Marek made a trip to communist Poland in 1979 and I found the story pretty entertaining. I’m very familiar with today’s Warsaw, and comparing it with my dad’s frustrated experiences and impressions put a smile on my face. Although Poland is no longer communist, it still has lots of hangovers from that era, and you still encounter the odd story like the one below today… – AZ
Warsaw, which I only got to know once I had grown to be a young man, always struck me as a little exotic, but now even more so than back then. On the one hand, it’s the excruciating, dull bureaucracy and the exaggerated politeness, while on the other, the exceptional loutishness.
Every clerk, every member of the militia, is treated as “the authority”, rather than, as in England, a functionary in service of society. And each of these officials acts like a bigwig, like a lord of life and death. They sow fear instead of helping people in their everyday lives.
I was arranged to meet the director of the Department of Foreign Cultural Cooperation in the Polish Ministry of Foreign Affairs. It was about an exhibition of mine which was to take place in the spring of 1980. I was a bit early for the meeting, so I sat waiting on a comfortable sofa in the building’s large hall.
When the time came, I asked the receptionist wearing black glasses and a military disposition where the director worked. He replied that I needed “a pass” first. I found this a little odd, but went off to do as directed. Sitting at the little pass window was a fat bald nitwit. I said politely: “My name's Marek Zulawski. May I please have a pass? I’m supposed to meet the director at 10.”
“And how am I supposed to know that?” he replied impudently.
“You just heard about it from me, sir…” I was genuinely confused. “I told you a moment ago.”
“That’s not enough for me.”
“What isn’t enough? The information, or the source?”
“I have to have it written down.”
“I don’t have anything in writing for you.”
He pulled out his hand: “Where’s your ID card?”
“I don’t have one. I don’t live in Poland.”
I suddenly remembered that just before I left, Maria had put the Golden Cross of Merit into my pocket, a real legitimisation which I’d received one time for Polish-English relations in the field of culture. I quickly pulled it out and handed it to the slaphead in his little window.
“Here’s my ID,” I announced, delighted.
He looked at it suspiciously from every angle for a long time, after which he handed it back with an imperial gesture.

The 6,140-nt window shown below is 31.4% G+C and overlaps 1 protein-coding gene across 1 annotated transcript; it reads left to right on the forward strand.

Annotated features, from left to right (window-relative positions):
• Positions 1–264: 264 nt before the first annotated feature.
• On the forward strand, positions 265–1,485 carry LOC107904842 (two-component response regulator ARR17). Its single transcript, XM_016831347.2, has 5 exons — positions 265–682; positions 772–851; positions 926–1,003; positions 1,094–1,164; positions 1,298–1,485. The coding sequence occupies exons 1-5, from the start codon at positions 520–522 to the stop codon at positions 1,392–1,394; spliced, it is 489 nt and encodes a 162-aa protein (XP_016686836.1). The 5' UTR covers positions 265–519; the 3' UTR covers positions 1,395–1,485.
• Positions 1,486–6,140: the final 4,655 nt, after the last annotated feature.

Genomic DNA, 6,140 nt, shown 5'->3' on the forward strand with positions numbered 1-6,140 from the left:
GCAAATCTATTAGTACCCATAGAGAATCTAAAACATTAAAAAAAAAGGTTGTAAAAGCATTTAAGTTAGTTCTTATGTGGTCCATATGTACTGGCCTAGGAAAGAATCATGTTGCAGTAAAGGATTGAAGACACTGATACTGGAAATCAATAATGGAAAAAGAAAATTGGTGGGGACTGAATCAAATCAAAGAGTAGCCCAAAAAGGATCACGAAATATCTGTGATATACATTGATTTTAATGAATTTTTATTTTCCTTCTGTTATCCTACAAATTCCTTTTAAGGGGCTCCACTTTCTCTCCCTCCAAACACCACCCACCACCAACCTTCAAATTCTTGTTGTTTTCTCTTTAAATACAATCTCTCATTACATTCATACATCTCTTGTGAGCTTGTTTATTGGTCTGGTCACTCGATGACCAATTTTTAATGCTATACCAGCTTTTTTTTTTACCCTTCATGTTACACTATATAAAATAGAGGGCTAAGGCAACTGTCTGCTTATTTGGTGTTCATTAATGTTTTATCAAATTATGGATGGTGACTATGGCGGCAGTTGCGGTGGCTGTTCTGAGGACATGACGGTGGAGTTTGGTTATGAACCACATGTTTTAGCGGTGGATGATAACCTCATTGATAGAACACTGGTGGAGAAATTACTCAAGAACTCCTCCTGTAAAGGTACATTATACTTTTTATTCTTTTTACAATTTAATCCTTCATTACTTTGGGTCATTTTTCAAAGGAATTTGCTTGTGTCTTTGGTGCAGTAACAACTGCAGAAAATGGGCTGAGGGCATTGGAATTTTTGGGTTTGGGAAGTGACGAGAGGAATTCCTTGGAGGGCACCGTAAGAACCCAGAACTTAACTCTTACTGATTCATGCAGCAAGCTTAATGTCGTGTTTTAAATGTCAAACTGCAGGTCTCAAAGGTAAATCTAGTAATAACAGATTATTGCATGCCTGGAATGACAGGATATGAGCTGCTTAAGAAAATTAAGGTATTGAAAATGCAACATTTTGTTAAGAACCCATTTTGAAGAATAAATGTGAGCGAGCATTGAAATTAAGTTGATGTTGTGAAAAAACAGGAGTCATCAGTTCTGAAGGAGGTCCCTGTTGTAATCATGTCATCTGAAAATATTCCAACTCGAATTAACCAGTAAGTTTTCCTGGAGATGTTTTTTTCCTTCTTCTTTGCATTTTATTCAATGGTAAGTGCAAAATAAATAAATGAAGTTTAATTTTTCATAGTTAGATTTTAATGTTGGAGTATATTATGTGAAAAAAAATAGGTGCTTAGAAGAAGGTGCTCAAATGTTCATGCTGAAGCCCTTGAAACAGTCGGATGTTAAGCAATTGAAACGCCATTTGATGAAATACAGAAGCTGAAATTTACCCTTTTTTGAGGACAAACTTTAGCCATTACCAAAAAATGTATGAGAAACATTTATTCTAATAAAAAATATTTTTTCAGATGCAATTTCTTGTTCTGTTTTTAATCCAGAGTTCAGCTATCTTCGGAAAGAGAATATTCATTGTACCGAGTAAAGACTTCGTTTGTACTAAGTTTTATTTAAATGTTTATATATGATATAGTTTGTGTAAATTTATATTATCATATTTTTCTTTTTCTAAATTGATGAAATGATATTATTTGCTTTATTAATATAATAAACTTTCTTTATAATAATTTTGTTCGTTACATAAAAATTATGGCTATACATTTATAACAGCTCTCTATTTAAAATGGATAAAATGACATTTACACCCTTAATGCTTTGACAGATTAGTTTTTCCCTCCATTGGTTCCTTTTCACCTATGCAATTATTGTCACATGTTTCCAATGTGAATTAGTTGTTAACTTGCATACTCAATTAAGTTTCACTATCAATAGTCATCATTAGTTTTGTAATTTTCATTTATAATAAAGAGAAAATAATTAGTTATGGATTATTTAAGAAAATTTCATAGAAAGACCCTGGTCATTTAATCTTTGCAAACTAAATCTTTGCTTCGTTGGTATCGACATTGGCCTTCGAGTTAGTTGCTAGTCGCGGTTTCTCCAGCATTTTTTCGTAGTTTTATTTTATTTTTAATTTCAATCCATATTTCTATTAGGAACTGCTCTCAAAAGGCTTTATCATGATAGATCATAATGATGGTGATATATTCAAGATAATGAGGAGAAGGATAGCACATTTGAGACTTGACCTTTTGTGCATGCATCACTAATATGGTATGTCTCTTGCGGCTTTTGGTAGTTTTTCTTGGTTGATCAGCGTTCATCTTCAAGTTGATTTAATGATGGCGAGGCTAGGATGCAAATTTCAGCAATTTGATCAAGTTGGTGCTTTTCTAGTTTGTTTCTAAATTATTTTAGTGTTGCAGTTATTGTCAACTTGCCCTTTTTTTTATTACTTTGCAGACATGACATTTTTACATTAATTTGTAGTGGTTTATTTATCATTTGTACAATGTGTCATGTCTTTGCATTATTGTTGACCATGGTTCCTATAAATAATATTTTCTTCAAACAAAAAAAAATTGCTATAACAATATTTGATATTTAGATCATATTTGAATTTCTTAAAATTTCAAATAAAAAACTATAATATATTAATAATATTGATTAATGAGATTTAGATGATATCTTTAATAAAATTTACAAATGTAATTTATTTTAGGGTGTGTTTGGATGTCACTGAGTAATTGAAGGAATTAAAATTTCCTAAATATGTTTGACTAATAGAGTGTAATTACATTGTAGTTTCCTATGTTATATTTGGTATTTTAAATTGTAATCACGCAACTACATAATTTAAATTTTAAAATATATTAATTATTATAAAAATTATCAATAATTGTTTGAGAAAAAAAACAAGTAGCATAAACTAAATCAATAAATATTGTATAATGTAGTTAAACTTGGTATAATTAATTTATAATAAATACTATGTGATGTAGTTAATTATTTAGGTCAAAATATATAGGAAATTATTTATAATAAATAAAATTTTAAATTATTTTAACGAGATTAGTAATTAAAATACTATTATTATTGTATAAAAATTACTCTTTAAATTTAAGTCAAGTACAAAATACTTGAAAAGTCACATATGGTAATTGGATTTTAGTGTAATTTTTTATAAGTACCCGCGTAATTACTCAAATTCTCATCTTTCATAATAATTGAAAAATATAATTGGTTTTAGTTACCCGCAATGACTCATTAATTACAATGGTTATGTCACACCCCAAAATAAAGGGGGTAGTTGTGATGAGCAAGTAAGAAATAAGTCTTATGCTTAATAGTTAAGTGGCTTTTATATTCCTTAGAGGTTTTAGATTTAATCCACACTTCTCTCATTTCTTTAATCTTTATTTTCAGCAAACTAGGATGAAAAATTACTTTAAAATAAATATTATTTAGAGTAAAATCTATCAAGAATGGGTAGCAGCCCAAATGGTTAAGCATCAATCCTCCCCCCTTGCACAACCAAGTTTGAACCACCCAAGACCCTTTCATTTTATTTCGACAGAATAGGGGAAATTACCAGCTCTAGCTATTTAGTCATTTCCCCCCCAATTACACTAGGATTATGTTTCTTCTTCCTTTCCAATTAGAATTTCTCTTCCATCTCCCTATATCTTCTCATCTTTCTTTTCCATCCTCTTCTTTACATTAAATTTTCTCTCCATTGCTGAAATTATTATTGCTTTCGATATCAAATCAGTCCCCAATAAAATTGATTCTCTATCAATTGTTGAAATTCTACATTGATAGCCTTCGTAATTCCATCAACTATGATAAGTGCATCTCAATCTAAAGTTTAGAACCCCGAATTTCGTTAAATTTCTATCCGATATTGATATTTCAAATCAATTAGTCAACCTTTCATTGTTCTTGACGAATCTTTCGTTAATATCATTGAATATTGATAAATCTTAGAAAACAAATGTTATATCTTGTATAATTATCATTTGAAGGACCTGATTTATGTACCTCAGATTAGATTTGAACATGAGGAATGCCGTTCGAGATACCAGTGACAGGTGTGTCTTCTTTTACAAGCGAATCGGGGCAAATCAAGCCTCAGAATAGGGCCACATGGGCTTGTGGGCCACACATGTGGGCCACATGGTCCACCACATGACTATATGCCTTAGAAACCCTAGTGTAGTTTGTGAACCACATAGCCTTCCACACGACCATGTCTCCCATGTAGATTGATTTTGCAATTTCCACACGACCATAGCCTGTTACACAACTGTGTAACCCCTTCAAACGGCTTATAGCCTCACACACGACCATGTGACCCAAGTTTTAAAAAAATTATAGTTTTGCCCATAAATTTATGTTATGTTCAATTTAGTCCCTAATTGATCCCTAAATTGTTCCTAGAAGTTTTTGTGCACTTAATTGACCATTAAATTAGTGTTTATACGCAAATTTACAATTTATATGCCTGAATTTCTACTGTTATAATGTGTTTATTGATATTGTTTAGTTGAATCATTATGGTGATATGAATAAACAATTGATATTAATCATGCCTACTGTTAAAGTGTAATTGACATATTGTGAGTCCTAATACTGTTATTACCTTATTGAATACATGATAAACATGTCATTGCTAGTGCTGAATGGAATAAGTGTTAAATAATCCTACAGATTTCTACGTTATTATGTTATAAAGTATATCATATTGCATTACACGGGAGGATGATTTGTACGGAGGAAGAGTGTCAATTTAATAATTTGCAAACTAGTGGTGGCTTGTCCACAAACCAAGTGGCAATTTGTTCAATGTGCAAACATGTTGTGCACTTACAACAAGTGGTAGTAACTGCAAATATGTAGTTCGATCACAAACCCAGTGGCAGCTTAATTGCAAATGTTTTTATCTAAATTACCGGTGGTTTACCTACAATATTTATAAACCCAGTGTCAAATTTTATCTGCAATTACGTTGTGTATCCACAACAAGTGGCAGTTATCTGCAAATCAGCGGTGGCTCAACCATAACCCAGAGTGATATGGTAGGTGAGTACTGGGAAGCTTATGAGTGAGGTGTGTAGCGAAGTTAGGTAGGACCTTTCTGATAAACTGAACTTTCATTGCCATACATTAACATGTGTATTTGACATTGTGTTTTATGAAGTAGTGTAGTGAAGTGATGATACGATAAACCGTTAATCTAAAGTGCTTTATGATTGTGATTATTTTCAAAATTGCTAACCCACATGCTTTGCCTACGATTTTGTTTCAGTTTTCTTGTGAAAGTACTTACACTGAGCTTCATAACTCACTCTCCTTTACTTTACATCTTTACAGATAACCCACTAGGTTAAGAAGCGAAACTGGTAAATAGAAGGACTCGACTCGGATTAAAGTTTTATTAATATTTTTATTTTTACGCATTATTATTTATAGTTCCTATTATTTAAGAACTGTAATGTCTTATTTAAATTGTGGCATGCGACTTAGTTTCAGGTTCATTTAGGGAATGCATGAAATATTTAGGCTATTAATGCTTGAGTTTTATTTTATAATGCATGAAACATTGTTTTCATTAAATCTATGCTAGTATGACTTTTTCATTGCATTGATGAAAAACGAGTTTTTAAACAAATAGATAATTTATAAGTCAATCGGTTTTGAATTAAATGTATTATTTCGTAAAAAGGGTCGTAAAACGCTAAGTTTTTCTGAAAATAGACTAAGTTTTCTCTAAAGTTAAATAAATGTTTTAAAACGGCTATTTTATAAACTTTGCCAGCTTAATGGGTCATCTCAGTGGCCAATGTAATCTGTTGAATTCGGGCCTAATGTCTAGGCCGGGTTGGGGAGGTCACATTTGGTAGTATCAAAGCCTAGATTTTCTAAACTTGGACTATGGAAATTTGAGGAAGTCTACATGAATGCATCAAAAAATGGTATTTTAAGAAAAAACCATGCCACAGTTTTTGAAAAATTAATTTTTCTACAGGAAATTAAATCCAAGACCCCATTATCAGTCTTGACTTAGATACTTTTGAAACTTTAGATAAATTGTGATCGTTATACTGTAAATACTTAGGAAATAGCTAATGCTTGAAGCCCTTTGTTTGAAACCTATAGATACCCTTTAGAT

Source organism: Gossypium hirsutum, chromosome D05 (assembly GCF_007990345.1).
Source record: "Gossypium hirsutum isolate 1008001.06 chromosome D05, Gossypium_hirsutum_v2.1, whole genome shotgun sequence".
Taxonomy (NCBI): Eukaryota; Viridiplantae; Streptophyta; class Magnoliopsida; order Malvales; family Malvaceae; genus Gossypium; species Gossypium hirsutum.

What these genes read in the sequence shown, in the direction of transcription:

“Based on this, sir, I can’t give you a pass.”
“Why?” I asked, taken by surprise again.
“It doesn’t have a photograph.”
“In that case,” I said in an icy tone, loud enough for everybody in the hall to hear me, “please phone the director and inform him that I can’t attend our meeting because you won’t let me pass.”
“You can call through yourself, sir. There’s a telephone in the hall.”
I was furious. I was annoyed by his idiotic neologism, and didn’t want to lose my place in the line.
“I’m not going to ‘call through’! I have no reason to. I came here on time.” I raised my voice enough for the whole building to hear, while the rest of the queue went pale from horror and held their breath. “Pick up that phone immediately and explain to the director why I’m not in his office – the office where he’s been waiting for me for the last 15 minutes!”
A moment of tension followed. We stared, measuring each other up. On his greasy face, at that moment as grey as Polish toilet paper, appeared an expression of fear. He clearly had decided that anybody who dared speak to “the authorities” in that tone had to have an unusual amount of backbone.
Slowly, as if under the influence of hypnosis, he put his hand on the phone and, without taking his eyes off me, communicated with someone in a hushed voice, covering the phone with his hand. A moment’s pause, and then he spoke to me in a quiet, limp voice.
“You can go ahead without a pass, sir. Second floor, third door on the right.”
I turned on my heels without a word. In the corridor on the second floor, I found the director waiting for me. Neither of us said a word about the incident downstairs. I supposed that, in the bottom of his soul, the director himself feared that pass watchdog and preferred to refrain from comments concerning his behaviour. I stopped caring the moment I reached the second floor anyway.
We arranged the matters of my exhibition in a smooth and polite manner. The director was exceptionally courteous and after our conversation he walked me to the stairs.
My departure from Warsaw came the next day, horribly early in the morning. It was colourless, necessary. A sleepy Magda prepared breakfast for me. Dr Malgosia arrived at dawn to sit with us and after I finished packing she drove me to the airport at the last moment. After two or three hours, I was in London again.
It was hard to believe. I unpacked a suitcase I had only just closed. It is hardest to believe in those things which happen automatically – independent from our will, as it were, but in tandem with their own kind of logic and an inertia which we don’t have the strength to oppose.
Ultimately, it’s because we insist on taking into account other people’s judgement of our conduct. We fear scandal. We get into a car or plane in a stupor and in no way can we halt the process we’ve initiated. After all, it would be impossible to return, even from the threshold of the door…